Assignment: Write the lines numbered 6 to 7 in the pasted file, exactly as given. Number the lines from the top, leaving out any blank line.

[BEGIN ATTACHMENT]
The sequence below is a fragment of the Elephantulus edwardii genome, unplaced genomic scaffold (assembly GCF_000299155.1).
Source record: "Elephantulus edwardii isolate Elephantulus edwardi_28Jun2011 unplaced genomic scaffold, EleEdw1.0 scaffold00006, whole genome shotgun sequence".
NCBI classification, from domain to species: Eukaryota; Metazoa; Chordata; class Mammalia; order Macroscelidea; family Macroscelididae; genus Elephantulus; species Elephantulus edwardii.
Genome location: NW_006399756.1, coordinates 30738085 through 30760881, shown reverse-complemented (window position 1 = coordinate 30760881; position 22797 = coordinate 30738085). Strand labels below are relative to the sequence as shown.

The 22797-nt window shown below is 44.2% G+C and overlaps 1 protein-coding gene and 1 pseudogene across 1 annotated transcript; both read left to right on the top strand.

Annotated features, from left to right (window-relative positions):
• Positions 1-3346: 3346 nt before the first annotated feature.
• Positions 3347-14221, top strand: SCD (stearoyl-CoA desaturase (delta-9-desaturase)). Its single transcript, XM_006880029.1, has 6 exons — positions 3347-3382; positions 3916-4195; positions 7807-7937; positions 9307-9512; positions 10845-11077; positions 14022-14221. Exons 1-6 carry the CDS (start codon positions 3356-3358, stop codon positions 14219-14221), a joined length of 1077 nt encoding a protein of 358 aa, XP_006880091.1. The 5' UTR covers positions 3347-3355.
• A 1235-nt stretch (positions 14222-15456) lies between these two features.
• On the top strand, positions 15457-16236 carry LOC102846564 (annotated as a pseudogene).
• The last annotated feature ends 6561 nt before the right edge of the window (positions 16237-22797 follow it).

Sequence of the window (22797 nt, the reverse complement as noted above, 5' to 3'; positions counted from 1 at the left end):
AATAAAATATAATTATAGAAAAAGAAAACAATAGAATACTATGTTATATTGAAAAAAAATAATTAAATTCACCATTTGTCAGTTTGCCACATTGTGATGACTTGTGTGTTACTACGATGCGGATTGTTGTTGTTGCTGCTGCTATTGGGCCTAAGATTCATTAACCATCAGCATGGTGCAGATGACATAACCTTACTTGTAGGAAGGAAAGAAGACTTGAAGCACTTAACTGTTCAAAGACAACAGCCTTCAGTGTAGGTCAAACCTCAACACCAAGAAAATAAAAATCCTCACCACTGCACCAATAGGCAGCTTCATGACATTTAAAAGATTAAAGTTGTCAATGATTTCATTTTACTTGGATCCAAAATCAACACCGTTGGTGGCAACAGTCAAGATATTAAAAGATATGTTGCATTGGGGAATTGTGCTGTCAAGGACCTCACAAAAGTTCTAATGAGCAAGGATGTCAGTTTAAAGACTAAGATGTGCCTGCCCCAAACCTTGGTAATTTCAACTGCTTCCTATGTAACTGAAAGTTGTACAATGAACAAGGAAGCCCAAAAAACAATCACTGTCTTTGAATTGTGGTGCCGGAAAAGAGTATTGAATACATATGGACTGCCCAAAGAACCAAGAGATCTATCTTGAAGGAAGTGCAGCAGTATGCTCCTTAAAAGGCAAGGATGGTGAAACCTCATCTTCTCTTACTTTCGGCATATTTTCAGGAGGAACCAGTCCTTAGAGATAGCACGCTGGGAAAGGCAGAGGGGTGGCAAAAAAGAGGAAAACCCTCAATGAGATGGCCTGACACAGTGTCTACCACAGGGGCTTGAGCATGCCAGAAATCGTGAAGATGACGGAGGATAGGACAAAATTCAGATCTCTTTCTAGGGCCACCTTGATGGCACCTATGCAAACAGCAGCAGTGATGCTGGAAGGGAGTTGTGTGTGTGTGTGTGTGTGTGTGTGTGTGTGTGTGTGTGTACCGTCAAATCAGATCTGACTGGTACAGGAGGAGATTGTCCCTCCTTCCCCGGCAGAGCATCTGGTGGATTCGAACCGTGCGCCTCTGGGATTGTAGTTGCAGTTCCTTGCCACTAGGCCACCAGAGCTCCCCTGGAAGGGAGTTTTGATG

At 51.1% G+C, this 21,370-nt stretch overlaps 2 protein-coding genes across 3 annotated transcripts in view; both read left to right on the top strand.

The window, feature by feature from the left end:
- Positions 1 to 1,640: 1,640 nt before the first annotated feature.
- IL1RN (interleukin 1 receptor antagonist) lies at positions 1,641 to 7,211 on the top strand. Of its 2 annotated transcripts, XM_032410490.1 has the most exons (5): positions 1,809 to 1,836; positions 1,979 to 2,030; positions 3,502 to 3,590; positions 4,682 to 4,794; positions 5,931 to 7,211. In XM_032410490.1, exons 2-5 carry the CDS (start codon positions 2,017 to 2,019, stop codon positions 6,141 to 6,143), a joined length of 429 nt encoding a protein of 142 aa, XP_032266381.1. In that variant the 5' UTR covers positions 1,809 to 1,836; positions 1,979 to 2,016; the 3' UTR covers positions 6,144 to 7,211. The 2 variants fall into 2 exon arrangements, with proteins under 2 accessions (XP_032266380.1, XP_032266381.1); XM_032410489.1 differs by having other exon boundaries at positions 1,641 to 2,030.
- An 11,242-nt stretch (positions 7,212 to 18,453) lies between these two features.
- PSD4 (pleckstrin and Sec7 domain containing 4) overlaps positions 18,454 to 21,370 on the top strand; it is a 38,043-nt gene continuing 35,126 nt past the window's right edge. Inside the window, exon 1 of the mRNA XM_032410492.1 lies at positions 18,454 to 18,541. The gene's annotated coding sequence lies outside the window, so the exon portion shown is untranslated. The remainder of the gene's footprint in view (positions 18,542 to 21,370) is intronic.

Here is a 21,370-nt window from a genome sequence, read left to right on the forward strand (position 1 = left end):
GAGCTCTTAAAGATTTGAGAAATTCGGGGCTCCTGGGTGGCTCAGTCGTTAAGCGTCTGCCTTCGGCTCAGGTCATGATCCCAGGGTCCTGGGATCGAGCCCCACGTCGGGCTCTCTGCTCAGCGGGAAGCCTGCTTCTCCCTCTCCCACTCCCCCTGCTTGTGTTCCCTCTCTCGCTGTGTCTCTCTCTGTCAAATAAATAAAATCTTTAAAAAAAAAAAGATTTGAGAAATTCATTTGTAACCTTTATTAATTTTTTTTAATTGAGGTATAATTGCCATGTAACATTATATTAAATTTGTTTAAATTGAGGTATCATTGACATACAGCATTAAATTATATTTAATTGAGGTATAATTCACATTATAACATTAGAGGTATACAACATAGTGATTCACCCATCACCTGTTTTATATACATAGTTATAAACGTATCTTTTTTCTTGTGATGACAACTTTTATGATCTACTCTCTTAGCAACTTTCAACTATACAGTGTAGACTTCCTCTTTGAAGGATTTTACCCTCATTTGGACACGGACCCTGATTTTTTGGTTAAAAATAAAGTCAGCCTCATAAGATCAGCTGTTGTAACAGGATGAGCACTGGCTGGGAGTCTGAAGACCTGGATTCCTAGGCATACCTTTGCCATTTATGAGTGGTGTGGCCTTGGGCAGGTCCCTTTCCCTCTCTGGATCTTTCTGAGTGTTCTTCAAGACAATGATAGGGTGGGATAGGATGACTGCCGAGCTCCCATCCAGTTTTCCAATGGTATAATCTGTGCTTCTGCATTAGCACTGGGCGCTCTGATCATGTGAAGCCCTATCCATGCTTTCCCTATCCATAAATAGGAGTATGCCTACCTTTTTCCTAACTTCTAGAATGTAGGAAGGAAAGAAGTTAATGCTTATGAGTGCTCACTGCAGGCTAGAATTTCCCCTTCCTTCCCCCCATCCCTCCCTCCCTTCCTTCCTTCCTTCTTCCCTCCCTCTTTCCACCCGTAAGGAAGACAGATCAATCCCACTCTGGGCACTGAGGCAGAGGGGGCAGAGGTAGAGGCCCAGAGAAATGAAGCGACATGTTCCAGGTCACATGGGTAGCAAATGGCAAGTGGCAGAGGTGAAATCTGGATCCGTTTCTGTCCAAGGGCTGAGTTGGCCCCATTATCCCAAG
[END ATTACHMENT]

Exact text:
Annotated features, from left to right (window-relative positions):
• Positions 1-3346: 3346 nt before the first annotated feature.